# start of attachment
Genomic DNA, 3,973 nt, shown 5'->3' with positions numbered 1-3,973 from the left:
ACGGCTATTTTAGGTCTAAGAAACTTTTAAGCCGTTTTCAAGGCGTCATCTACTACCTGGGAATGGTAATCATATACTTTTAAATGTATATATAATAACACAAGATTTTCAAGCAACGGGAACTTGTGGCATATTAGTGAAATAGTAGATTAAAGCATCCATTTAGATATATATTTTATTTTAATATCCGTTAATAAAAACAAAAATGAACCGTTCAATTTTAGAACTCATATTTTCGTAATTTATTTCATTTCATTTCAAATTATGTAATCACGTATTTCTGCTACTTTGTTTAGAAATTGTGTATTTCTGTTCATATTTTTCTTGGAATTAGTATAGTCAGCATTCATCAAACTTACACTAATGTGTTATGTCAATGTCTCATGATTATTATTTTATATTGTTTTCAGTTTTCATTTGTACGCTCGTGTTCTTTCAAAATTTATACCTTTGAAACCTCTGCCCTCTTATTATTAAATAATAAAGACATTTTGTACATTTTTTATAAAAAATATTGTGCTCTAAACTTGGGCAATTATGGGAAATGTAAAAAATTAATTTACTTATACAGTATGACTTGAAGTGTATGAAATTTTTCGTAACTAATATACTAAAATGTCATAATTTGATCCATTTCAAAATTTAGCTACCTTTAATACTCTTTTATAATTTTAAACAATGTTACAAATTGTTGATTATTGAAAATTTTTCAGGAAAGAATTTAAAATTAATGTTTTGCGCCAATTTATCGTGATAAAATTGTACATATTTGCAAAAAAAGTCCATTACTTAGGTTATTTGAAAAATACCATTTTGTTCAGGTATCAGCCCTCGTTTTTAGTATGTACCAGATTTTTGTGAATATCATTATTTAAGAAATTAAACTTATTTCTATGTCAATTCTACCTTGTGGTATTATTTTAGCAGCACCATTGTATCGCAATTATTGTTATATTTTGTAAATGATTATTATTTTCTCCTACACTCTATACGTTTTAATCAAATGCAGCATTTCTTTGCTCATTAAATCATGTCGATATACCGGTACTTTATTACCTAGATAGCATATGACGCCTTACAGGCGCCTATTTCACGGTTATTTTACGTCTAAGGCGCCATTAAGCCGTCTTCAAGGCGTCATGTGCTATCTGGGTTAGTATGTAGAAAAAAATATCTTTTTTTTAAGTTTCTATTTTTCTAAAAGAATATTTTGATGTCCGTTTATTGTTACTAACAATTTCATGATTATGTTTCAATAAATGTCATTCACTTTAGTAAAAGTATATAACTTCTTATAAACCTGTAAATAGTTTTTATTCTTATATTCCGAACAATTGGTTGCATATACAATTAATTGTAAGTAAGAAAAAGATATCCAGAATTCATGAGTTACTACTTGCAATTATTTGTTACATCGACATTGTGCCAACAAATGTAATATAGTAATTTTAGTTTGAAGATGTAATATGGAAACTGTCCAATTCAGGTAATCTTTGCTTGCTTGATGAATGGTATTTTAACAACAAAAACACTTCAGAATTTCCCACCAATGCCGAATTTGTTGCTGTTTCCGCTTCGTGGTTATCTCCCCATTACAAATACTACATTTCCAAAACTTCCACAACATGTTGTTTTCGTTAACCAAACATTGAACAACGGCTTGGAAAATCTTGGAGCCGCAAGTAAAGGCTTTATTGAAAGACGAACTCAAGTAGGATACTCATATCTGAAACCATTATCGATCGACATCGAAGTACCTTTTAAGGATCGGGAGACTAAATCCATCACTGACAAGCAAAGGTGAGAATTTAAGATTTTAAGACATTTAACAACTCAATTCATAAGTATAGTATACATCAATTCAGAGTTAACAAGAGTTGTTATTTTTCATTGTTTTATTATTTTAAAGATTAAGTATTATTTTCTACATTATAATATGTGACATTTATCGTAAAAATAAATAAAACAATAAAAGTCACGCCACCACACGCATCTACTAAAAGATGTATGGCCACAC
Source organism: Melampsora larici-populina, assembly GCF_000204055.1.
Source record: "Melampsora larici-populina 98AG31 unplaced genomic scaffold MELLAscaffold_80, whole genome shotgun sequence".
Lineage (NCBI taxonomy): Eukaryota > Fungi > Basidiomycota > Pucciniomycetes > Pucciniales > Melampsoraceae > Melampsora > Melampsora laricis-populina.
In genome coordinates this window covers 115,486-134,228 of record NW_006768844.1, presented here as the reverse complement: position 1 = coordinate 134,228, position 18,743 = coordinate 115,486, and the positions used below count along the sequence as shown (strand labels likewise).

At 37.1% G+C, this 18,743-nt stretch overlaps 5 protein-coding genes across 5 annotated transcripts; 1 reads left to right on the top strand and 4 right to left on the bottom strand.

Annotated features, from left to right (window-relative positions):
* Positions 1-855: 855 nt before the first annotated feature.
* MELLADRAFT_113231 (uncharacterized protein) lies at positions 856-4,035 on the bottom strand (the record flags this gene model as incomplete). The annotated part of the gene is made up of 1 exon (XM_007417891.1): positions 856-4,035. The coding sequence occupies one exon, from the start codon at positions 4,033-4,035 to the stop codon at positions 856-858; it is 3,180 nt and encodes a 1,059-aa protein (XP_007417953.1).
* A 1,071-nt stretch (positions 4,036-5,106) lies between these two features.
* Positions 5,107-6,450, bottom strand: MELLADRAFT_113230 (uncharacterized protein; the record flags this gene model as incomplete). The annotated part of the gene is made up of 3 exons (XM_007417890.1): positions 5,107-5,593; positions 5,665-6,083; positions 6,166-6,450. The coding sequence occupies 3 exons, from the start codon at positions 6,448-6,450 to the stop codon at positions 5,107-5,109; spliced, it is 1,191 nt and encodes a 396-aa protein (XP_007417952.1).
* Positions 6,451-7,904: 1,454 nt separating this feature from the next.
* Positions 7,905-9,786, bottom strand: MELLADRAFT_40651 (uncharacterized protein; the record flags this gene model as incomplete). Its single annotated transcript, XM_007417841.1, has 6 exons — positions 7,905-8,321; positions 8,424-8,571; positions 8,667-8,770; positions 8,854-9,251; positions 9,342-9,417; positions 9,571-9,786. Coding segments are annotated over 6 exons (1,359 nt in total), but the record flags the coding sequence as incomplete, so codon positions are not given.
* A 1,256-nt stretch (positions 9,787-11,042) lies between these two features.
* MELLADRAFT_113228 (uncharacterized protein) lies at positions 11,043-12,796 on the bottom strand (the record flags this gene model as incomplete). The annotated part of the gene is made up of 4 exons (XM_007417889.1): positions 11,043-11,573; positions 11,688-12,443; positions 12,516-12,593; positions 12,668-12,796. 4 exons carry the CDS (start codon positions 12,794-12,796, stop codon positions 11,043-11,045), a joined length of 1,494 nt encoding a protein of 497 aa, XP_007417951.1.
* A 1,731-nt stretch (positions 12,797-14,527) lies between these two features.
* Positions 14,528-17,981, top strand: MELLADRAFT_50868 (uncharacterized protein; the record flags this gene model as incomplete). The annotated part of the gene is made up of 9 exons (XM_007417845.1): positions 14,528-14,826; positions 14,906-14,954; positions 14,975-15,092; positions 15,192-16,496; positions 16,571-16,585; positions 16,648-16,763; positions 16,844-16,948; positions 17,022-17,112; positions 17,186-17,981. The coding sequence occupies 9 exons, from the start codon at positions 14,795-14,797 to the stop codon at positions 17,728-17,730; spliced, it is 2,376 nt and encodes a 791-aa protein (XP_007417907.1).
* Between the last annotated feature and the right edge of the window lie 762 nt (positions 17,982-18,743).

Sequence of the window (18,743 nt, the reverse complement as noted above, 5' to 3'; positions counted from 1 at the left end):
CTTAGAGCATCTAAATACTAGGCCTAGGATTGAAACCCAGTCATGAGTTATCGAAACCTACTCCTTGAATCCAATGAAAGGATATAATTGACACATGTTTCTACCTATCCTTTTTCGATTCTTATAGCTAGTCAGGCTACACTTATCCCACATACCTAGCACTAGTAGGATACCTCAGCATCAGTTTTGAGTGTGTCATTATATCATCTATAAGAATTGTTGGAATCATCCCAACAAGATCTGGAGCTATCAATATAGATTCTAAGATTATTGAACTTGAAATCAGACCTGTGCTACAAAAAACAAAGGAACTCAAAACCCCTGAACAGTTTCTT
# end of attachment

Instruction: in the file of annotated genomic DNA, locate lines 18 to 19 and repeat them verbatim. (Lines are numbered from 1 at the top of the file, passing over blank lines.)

* Positions 14,528-17,981, top strand: MELLADRAFT_50868 (uncharacterized protein; the record flags this gene model as incomplete). The annotated part of the gene is made up of 9 exons (XM_007417845.1): positions 14,528-14,826; positions 14,906-14,954; positions 14,975-15,092; positions 15,192-16,496; positions 16,571-16,585; positions 16,648-16,763; positions 16,844-16,948; positions 17,022-17,112; positions 17,186-17,981. The coding sequence occupies 9 exons, from the start codon at positions 14,795-14,797 to the stop codon at positions 17,728-17,730; spliced, it is 2,376 nt and encodes a 791-aa protein (XP_007417907.1).
* Between the last annotated feature and the right edge of the window lie 762 nt (positions 17,982-18,743).